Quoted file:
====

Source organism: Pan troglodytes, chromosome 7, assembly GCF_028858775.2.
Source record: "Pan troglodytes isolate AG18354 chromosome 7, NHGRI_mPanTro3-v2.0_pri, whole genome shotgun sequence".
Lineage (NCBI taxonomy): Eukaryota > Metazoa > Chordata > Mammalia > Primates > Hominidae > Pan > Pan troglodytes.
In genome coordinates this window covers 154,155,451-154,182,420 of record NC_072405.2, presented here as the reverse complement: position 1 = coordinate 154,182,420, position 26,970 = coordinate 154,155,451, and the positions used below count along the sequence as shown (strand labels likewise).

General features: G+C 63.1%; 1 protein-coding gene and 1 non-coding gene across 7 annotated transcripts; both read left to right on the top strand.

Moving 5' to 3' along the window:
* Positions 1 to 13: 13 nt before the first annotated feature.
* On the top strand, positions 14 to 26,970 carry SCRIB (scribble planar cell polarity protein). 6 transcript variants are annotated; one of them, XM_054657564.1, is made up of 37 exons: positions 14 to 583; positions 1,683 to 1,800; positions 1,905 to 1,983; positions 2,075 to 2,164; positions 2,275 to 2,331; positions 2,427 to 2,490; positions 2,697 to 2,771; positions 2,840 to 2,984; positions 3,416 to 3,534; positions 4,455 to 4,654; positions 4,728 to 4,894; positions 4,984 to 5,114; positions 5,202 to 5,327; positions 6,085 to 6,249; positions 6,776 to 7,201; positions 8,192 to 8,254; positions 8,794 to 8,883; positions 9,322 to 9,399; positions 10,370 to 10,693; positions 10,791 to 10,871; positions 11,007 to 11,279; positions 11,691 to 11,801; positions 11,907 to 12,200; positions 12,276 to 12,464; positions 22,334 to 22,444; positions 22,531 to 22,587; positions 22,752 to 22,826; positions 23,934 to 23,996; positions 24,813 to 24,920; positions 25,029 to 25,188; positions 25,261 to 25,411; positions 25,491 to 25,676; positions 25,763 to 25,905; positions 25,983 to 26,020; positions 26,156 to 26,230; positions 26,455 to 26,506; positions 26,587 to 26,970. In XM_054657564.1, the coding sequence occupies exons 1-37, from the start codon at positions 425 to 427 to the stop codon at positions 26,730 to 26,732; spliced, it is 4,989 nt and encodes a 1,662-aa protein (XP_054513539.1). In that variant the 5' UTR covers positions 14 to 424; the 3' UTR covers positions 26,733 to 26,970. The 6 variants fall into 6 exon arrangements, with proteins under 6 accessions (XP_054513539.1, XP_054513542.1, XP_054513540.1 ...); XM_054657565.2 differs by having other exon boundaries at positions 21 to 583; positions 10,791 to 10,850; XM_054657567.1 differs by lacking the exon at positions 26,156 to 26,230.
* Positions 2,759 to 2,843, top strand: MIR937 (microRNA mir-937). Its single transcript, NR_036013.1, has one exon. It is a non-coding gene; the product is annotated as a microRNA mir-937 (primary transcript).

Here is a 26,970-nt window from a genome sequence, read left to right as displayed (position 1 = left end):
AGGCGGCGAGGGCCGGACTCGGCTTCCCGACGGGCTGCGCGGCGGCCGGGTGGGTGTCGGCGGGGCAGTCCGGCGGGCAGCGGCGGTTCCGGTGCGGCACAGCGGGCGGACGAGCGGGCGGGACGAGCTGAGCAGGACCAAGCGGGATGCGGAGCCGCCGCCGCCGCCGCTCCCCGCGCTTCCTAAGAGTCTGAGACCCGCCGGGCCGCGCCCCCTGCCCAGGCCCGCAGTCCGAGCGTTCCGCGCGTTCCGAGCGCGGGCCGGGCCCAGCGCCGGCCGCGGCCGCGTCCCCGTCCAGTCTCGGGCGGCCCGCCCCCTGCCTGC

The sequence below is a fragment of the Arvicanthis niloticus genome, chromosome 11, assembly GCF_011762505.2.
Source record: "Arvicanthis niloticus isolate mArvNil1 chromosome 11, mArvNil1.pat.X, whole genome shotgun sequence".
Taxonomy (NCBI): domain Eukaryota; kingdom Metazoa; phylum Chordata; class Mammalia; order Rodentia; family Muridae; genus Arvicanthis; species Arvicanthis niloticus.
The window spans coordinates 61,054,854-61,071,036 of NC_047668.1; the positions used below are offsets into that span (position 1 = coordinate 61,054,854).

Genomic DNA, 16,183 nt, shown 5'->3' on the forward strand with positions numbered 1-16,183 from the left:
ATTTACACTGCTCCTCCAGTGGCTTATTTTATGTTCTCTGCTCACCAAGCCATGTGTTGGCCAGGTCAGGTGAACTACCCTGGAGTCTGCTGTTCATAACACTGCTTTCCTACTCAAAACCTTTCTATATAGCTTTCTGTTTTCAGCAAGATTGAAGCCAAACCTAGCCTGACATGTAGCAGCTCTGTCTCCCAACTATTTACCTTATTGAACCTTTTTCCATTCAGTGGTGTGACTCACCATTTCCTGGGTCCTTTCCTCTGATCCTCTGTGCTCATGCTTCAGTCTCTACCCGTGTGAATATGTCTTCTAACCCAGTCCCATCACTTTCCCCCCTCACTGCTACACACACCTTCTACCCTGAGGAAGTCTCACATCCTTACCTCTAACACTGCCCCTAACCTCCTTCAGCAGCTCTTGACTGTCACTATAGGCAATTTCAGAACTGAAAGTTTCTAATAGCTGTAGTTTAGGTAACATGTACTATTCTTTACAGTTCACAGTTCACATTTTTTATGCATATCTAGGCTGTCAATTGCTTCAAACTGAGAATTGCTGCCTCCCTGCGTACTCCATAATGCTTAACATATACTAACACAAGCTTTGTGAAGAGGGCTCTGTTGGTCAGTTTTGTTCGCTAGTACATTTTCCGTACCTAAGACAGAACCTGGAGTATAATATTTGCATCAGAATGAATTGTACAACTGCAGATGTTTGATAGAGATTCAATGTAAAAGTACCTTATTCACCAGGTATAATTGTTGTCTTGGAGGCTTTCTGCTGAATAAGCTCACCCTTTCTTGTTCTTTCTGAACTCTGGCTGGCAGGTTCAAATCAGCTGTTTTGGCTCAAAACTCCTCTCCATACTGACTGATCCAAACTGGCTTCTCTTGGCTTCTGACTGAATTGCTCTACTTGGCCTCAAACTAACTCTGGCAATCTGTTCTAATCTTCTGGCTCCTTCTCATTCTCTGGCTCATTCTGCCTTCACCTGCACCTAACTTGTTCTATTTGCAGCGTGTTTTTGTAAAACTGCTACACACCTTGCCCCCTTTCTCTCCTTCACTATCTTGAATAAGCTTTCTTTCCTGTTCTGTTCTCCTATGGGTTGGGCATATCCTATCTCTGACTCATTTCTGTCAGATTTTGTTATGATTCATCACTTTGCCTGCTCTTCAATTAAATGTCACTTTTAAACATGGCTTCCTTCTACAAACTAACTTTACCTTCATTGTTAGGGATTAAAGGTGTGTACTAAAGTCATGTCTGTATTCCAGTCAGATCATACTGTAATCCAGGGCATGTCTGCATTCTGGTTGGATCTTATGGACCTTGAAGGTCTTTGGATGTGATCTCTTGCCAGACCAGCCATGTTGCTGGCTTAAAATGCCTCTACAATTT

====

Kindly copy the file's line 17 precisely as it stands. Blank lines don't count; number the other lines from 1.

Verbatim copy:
ATTTACACTGCTCCTCCAGTGGCTTATTTTATGTTCTCTGCTCACCAAGCCATGTGTTGGCCAGGTCAGGTGAACTACCCTGGAGTCTGCTGTTCATAACACTGCTTTCCTACTCAAAACCTTTCTATATAGCTTTCTGTTTTCAGCAAGATTGAAGCCAAACCTAGCCTGACATGTAGCAGCTCTGTCTCCCAACTATTTACCTTATTGAACCTTTTTCCATTCAGTGGTGTGACTCACCATTTCCTGGGTCCTTTCCTCTGATCCTCTGTGCTCATGCTTCAGTCTCTACCCGTGTGAATATGTCTTCTAACCCAGTCCCATCACTTTCCCCCCTCACTGCTACACACACCTTCTACCCTGAGGAAGTCTCACATCCTTACCTCTAACACTGCCCCTAACCTCCTTCAGCAGCTCTTGACTGTCACTATAGGCAATTTCAGAACTGAAAGTTTCTAATAGCTGTAGTTTAGGTAACATGTACTATTCTTTACAGTTCACAGTTCACATTTTTTATGCATATCTAGGCTGTCAATTGCTTCAAACTGAGAATTGCTGCCTCCCTGCGTACTCCATAATGCTTAACATATACTAACACAAGCTTTGTGAAGAGGGCTCTGTTGGTCAGTTTTGTTCGCTAGTACATTTTCCGTACCTAAGACAGAACCTGGAGTATAATATTTGCATCAGAATGAATTGTACAACTGCAGATGTTTGATAGAGATTCAATGTAAAAGTACCTTATTCACCAGGTATAATTGTTGTCTTGGAGGCTTTCTGCTGAATAAGCTCACCCTTTCTTGTTCTTTCTGAACTCTGGCTGGCAGGTTCAAATCAGCTGTTTTGGCTCAAAACTCCTCTCCATACTGACTGATCCAAACTGGCTTCTCTTGGCTTCTGACTGAATTGCTCTACTTGGCCTCAAACTAACTCTGGCAATCTGTTCTAATCTTCTGGCTCCTTCTCATTCTCTGGCTCATTCTGCCTTCACCTGCACCTAACTTGTTCTATTTGCAGCGTGTTTTTGTAAAACTGCTACACACCTTGCCCCCTTTCTCTCCTTCACTATCTTGAATAAGCTTTCTTTCCTGTTCTGTTCTCCTATGGGTTGGGCATATCCTATCTCTGACTCATTTCTGTCAGATTTTGTTATGATTCATCACTTTGCCTGCTCTTCAATTAAATGTCACTTTTAAACATGGCTTCCTTCTACAAACTAACTTTACCTTCATTGTTAGGGATTAAAGGTGTGTACTAAAGTCATGTCTGTATTCCAGTCAGATCATACTGTAATCCAGGGCATGTCTGCATTCTGGTTGGATCTTATGGACCTTGAAGGTCTTTGGATGTGATCTCTTGCCAGACCAGCCATGTTGCTGGCTTAAAATGCCTCTACAATTT